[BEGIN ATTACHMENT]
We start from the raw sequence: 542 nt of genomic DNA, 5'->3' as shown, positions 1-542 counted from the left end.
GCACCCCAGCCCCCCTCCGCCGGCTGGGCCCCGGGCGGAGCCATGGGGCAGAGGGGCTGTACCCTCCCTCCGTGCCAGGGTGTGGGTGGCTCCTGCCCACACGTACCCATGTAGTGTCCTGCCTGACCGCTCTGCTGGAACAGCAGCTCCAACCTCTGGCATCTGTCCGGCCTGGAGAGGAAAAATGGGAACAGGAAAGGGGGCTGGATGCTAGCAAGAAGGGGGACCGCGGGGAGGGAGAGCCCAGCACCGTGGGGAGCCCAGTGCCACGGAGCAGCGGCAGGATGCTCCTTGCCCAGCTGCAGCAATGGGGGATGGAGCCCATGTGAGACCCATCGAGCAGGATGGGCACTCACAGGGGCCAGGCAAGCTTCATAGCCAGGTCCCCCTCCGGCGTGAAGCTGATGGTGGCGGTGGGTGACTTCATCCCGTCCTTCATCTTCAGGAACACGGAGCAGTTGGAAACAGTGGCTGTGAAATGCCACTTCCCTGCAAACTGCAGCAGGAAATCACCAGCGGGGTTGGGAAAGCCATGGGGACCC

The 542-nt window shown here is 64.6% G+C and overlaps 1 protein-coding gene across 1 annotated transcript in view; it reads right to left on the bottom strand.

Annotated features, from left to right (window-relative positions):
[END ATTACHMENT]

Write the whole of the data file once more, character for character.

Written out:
We start from the raw sequence: 542 nt of genomic DNA, 5'->3' as shown, positions 1-542 counted from the left end.
GCACCCCAGCCCCCCTCCGCCGGCTGGGCCCCGGGCGGAGCCATGGGGCAGAGGGGCTGTACCCTCCCTCCGTGCCAGGGTGTGGGTGGCTCCTGCCCACACGTACCCATGTAGTGTCCTGCCTGACCGCTCTGCTGGAACAGCAGCTCCAACCTCTGGCATCTGTCCGGCCTGGAGAGGAAAAATGGGAACAGGAAAGGGGGCTGGATGCTAGCAAGAAGGGGGACCGCGGGGAGGGAGAGCCCAGCACCGTGGGGAGCCCAGTGCCACGGAGCAGCGGCAGGATGCTCCTTGCCCAGCTGCAGCAATGGGGGATGGAGCCCATGTGAGACCCATCGAGCAGGATGGGCACTCACAGGGGCCAGGCAAGCTTCATAGCCAGGTCCCCCTCCGGCGTGAAGCTGATGGTGGCGGTGGGTGACTTCATCCCGTCCTTCATCTTCAGGAACACGGAGCAGTTGGAAACAGTGGCTGTGAAATGCCACTTCCCTGCAAACTGCAGCAGGAAATCACCAGCGGGGTTGGGAAAGCCATGGGGACCC

The 542-nt window shown here is 64.6% G+C and overlaps 1 protein-coding gene across 1 annotated transcript in view; it reads right to left on the bottom strand.

Annotated features, from left to right (window-relative positions):